M. Andrew Gordon

Japonesa Squash + A Few Other Things = Perfect Autumn Meal

In Main Dish, Soups and Stews on October 16, 2009 at 10:07 am

First, I want to say that this recipe was unnecessarily complicated because of a desire to use up some ingredients on hand.  I will discuss how it can be simplified but decided to include the recipe as it was made for the sake of integrity.  While I will try to not often pat myself on the back, this turned out to be quite good.  But what I am most proud of is with this is having created an incredibly flavorful stew/soup without having to add much in the way of spices or herbs.  Instead, all of the flavors come together and complement everything else, needing only a hit of salt and pepper to work.  I have to say I impressed myself.

Besides being delicious and, bacon excluded, not terribly unhealthy, what I like best about this dish is how flexible I think it could be.  It is substantial enough that you could omit the chicken altogether if such were your inclination.  So at that point, it’s only a step or two away from being all vegetables.  If you leave the bacon out, I would add a dash of butter to increase the richness.  Or maybe replace a cup of the stock with coconut milk and a teaspoon or two of curry powder.  You could use carrots if you had them and not parsnips or just use them anyway.  You could replace the squash with any gourd, I suspect, although I would think you might want to add some honey or brown sugar if using something like a butternut.  The japonesa* and kabocha squashes are particularly sweet, so in my estimation they do not need any additional sweetening in a dish like this.  The point in all of this is that this could be a very flexible recipe.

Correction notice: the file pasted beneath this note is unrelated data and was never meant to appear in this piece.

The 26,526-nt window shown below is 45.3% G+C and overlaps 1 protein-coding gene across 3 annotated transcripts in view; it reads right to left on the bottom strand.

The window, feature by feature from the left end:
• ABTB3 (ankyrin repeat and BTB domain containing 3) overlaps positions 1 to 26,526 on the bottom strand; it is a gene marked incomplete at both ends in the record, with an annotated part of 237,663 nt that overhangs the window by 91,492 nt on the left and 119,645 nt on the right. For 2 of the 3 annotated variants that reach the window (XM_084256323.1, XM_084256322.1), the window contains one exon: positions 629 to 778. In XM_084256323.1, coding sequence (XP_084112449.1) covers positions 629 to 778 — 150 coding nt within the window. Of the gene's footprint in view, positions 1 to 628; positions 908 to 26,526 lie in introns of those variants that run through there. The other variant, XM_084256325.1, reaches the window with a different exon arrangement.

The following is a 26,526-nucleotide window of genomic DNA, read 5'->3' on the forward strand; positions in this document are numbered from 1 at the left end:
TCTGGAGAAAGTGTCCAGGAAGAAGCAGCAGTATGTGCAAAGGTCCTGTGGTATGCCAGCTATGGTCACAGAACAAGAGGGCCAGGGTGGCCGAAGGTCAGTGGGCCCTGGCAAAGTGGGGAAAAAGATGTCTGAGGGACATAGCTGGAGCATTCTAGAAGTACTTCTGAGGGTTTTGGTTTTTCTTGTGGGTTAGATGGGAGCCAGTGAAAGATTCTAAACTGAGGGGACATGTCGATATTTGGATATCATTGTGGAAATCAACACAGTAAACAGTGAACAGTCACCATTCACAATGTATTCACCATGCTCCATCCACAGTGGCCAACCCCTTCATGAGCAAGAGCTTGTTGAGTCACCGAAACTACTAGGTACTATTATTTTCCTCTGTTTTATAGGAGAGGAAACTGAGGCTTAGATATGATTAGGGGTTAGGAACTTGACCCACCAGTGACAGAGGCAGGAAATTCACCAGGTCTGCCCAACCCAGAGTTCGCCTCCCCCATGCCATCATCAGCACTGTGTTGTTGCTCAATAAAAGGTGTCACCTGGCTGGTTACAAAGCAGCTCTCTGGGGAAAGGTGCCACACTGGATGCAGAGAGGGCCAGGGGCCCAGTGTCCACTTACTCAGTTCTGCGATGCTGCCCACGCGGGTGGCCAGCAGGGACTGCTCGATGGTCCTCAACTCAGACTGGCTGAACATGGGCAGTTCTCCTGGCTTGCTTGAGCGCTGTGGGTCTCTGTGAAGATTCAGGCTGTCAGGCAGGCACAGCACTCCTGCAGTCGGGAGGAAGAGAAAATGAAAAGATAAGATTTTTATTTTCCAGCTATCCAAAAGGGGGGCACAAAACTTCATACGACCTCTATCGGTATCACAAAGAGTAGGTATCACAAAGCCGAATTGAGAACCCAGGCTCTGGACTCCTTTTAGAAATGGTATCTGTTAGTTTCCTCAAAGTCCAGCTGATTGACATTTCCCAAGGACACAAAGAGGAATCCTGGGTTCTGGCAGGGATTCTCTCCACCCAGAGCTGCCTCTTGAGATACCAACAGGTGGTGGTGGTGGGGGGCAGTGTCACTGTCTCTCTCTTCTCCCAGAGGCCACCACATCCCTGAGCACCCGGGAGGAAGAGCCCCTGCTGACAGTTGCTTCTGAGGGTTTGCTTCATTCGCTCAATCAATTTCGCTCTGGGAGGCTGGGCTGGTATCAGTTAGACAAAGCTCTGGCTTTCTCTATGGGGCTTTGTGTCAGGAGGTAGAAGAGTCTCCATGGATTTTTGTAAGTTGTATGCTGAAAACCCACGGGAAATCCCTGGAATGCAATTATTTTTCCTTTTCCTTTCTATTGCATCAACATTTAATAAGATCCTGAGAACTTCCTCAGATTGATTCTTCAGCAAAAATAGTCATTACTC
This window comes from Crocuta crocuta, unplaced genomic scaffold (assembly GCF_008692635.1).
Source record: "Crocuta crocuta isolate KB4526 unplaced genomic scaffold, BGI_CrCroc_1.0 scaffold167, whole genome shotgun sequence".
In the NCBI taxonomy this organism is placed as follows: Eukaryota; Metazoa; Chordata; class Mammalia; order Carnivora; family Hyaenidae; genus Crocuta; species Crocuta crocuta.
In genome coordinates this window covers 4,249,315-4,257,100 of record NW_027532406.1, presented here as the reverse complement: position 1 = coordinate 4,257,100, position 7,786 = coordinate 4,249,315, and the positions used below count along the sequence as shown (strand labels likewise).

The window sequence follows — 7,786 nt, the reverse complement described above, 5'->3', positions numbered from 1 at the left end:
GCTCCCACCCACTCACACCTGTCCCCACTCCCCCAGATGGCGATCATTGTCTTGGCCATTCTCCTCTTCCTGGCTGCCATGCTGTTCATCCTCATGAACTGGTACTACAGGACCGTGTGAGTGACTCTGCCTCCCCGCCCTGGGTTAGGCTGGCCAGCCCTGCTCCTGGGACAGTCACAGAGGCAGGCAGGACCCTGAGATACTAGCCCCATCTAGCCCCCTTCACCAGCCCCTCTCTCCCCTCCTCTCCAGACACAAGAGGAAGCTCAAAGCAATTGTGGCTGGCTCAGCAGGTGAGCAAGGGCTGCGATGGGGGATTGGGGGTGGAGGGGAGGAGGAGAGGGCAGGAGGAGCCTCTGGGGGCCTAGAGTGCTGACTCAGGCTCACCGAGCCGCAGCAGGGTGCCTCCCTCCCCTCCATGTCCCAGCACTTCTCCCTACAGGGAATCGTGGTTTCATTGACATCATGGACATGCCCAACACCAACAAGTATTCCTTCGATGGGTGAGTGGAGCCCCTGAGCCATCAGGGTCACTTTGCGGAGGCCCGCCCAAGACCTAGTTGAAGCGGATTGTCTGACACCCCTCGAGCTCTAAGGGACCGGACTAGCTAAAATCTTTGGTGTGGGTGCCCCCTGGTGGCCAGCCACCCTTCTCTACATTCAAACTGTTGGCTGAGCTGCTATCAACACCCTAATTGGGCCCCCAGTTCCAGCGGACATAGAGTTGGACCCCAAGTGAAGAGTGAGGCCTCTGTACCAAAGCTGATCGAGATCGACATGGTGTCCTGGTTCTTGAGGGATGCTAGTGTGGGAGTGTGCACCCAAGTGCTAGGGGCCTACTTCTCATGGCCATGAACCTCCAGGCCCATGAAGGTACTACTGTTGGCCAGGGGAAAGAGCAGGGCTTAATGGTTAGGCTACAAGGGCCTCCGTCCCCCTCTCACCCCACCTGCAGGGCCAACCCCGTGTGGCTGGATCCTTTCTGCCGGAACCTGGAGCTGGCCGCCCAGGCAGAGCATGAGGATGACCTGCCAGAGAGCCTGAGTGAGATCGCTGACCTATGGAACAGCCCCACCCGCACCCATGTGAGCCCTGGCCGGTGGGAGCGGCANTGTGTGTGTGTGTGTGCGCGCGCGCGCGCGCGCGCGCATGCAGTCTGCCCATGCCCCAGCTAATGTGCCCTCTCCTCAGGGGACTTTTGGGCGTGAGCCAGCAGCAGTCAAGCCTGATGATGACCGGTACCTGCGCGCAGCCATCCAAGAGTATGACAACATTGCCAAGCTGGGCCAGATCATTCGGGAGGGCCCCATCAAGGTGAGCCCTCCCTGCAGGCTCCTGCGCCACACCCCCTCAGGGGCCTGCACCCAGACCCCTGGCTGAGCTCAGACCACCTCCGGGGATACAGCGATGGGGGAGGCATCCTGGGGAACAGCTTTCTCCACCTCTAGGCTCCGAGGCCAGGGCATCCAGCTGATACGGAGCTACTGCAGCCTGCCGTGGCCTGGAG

*Japonesa squash are dark green with a warty, bumpy exterior and are related to the slightly more common kabocha.  I can find them at my local market but if they are not available, try a buttercup or butternut instead.  Or even a sugar pumpkin.

The cascabel peppers do a suitable job of adding just enough spiciness to this.  They are a mild chile pepper so not much in the way of heat is contributed to the stew.  If you can not find cascabel peppers, I would look to use a single Anaheim pepper, perhaps. You could omit it entirely but I would strongly discourage it.  As another option, a couple of teaspoons of chipotle puree could also be used in place of the peppers.

IMG_2964As for why I described this as being unnecessarily complicated, it is because of the two different cuts of chicken used.  While some might argue that is a strength, and I would concur, it does add additional steps in the cooking.  Honestly, you can use any piece of a chicken – breast, thigh, drumstick, wings even (though the meat yielded from most wings is insubstantial).  This also could be a good candidate for roasting a whole chicken and pulling the meat off, adding as much or as little as you like the stew.  If you really wanted to save time and effort, you could even just pick up a rotisserie chicken at the supermarket and use that.

In wrapping this up, I am curious to hear how others might define a dish like this.  By definition, I don’t believe this can be considered a stew because the meat is not really stewed, or braised.  It’s cooked separately by two different methods and then added to the rest of the ingredients.  But given the consistency and richness, it simply begs to be called a stew.  Any thoughts out there on this?